CB: Why did they do that instead of using trucks?
RG: Well, because that damaged the corn. Crops you see. If you drove a lorry across it that would flatten the corn you see but they went across with a horse and cart that did little damage then. Oh yeah. I remember doing that.
CB: So, when local farmers, including in this case your father did work for the RAF at Westcott.
RG: Yeah.
CB: How did they get paid?
RG: I wouldn’t know that. I wouldn’t know. They were contractors. There were contractors in there doing the work you see. The Ministry weren’t actually doing it. There were different contractors in there doing the work and they’d be hiring the horse and carts to do the work. To move the materials about then.
CB: In those days —
RG: I think all the farms around Adam’s, Adam’s farm, they had a couple of horses there. And the Cripp’s family they had a couple of horses working there and my father had a horse or perhaps two down there.
CB: Did your father have any arable land?
RG: Oh yes. In fact this field where the, where the plane crashed. That was arable. That was a wheat field.
CB: Right.
RG: Yeah.
CB: And that was his field.
RG: Yes. Well it was my gramps field.
CB: Right.
RG: My father was running it.
CB: But the family field.
RG: Yes. Family. Yeah.
CB: And to what extent were horses used rather than tractors?
RG: Just about everything. We hadn’t got a tractor. Not at that stage at all. It was all done by horses. In fact I don’t know where it is now but I’ve got a photograph. Combining. That particular field. There were three horses with the combine. Yeah.
CB: So this was —
RG: It was done by horses but we boys was out there and that’s when we used to have one or perhaps three horses on a machine pulling the cart or whatever machine you were using and the boy had to be in front leading the horses then.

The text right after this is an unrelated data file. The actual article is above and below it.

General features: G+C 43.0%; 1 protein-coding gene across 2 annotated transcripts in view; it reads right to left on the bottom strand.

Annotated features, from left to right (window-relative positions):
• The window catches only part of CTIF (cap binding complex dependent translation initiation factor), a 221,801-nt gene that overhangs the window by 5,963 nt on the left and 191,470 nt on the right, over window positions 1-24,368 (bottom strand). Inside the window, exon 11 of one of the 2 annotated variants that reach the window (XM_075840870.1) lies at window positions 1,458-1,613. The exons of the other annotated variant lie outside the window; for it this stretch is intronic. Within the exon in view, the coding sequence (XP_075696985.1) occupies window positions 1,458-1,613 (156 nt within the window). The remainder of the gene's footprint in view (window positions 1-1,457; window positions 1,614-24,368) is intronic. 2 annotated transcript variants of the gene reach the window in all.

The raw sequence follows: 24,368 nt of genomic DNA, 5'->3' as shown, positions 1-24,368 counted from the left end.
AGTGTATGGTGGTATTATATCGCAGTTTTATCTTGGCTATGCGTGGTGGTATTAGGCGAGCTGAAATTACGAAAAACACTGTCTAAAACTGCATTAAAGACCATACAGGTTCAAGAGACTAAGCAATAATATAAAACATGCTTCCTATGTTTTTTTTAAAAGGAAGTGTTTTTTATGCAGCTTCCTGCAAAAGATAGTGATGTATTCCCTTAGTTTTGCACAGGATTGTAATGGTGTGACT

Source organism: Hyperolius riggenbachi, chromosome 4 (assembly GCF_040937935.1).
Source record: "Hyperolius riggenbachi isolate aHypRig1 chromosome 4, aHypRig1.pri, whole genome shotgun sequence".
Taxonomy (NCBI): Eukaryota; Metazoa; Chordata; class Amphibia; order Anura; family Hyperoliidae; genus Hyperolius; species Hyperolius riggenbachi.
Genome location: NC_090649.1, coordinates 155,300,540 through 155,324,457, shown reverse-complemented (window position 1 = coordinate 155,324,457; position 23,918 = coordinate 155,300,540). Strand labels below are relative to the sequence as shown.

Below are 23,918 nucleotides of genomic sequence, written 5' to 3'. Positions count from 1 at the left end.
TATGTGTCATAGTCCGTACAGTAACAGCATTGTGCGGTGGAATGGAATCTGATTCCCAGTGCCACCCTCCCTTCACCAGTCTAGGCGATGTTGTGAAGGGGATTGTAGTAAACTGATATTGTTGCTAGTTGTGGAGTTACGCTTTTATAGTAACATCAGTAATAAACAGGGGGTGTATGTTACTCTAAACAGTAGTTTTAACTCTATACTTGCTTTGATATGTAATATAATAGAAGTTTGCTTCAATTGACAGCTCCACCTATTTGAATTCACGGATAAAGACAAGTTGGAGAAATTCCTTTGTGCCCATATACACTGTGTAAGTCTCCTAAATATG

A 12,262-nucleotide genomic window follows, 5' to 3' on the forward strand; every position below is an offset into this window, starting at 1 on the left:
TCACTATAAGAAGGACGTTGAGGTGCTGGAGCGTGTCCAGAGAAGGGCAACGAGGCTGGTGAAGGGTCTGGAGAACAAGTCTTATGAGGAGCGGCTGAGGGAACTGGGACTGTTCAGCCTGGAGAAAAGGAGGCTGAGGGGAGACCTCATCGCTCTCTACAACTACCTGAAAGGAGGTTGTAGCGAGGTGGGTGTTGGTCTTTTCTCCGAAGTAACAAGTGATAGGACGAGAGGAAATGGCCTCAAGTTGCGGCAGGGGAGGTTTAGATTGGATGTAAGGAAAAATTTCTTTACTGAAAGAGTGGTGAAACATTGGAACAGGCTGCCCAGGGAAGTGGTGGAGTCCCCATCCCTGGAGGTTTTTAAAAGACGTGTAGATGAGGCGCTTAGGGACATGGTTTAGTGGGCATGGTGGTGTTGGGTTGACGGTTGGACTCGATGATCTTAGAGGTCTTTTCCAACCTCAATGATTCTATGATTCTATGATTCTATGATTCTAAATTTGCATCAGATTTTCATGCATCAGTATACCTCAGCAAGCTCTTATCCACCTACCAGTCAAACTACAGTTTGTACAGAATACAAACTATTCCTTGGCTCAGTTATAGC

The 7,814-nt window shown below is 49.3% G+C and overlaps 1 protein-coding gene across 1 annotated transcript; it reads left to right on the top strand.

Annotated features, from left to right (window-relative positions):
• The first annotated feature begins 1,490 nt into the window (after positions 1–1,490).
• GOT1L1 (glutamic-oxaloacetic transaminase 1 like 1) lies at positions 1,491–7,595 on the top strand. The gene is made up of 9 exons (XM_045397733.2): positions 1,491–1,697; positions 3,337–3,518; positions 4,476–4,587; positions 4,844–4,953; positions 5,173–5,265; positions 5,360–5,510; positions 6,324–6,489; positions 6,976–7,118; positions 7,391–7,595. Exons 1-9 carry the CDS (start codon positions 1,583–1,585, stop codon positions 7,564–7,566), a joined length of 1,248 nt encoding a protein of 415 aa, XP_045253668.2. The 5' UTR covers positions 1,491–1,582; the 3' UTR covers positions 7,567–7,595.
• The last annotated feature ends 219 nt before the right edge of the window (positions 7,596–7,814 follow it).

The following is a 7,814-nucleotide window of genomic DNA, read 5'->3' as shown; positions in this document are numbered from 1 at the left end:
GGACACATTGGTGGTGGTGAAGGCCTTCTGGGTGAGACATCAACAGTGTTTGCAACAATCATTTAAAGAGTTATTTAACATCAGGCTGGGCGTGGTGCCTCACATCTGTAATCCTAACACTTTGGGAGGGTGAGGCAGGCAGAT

CB: And when you say combine you actually mean a reaper.
RG: Yes.
CB: Rather. Because there weren’t combine harvesters in those days were there?
RG: Oh yeah. No. There weren’t combine harvesters as such. No.
CB: Yeah. So this just cut the corn and laid it.
RG: Cut it and tied it in bundles.
CB: Yes.
RG: Yeah. Sheaves. Yeah. And then we used to have to go around and pick the sheaves up and stand them up together. Shock them up together.
CB: And then what?
RG: Well, leave them out there a few weeks to dry out and then pick them up and put them in a rick like.
CB: Right
RG: In a big heap. Then when the winter come along they’d pay a contractor to come along and thrash it.
CB: So, the contractor would have his own thrashing machine.
RG: Yeah.
CB: Thrashing machine.
RG: Yes.
CB: Yeah. And they’d do that in one of your barns would they?
RG: Yes. Well, it would be out in the fields actually.
CB: Oh, would they?
RG: Because the ricks would be outside in the fields and they’d stand it.
CB: Put it next to the rick.
RG: They’d stack. Yeah.
CB: Right.
RG: It would stand. Stand the combine, what was the machinery right side the rick then sort of thing.
CB: Yeah.
RG: So they’d just throw it straight in it.
CB: Yeah. So going back to this incident. The reason there was such a big explosion was because the Lancaster landed with a full load.
RG: That’s right.
CB: Of bombs.
RG: Exactly. Yeah.
CB: And the effect of that was large because of the huge load the aircraft had.
RG: That’s right.
CB: The Lancaster had four engines and it was on top of a Wellington with two.
RG: That’s right.
CB: We’ve talked about two of the engines. Where did the rest go?
RG: I wouldn’t know. I don’t know [laughs] All I remember was seeing this one engine down, down the bottom of our field then. That went over the top of the bungalow and landed in the field.
CB: And did the RAF come and recover it or —
RG: Oh yes. Oh yes. That was a grass field so they drove down there with a lorry to pick that up. Yeah.